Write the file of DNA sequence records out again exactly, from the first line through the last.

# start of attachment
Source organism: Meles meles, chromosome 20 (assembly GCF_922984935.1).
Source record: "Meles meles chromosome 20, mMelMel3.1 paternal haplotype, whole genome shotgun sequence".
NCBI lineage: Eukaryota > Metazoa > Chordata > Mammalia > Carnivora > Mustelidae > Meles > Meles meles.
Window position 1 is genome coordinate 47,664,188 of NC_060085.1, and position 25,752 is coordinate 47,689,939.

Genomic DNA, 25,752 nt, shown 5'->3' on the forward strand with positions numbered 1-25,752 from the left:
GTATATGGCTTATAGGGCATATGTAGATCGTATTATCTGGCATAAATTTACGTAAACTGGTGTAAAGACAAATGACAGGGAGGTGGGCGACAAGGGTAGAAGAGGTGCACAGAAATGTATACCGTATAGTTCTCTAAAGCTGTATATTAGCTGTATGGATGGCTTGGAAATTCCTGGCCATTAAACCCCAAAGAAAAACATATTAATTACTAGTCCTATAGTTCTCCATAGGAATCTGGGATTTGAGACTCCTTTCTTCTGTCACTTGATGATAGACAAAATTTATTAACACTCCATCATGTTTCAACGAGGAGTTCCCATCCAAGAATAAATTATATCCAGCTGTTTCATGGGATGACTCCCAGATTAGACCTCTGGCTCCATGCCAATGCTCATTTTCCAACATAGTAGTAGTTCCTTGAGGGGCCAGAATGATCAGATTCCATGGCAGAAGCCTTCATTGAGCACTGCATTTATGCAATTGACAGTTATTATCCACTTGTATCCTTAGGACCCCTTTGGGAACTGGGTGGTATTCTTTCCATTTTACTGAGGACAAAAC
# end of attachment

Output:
Source organism: Meles meles, chromosome 20 (assembly GCF_922984935.1).
Source record: "Meles meles chromosome 20, mMelMel3.1 paternal haplotype, whole genome shotgun sequence".
NCBI lineage: Eukaryota > Metazoa > Chordata > Mammalia > Carnivora > Mustelidae > Meles > Meles meles.
Window position 1 is genome coordinate 47,664,188 of NC_060085.1, and position 25,752 is coordinate 47,689,939.

Genomic DNA, 25,752 nt, shown 5'->3' on the forward strand with positions numbered 1-25,752 from the left:
GTATATGGCTTATAGGGCATATGTAGATCGTATTATCTGGCATAAATTTACGTAAACTGGTGTAAAGACAAATGACAGGGAGGTGGGCGACAAGGGTAGAAGAGGTGCACAGAAATGTATACCGTATAGTTCTCTAAAGCTGTATATTAGCTGTATGGATGGCTTGGAAATTCCTGGCCATTAAACCCCAAAGAAAAACATATTAATTACTAGTCCTATAGTTCTCCATAGGAATCTGGGATTTGAGACTCCTTTCTTCTGTCACTTGATGATAGACAAAATTTATTAACACTCCATCATGTTTCAACGAGGAGTTCCCATCCAAGAATAAATTATATCCAGCTGTTTCATGGGATGACTCCCAGATTAGACCTCTGGCTCCATGCCAATGCTCATTTTCCAACATAGTAGTAGTTCCTTGAGGGGCCAGAATGATCAGATTCCATGGCAGAAGCCTTCATTGAGCACTGCATTTATGCAATTGACAGTTATTATCCACTTGTATCCTTAGGACCCCTTTGGGAACTGGGTGGTATTCTTTCCATTTTACTGAGGACAAAAC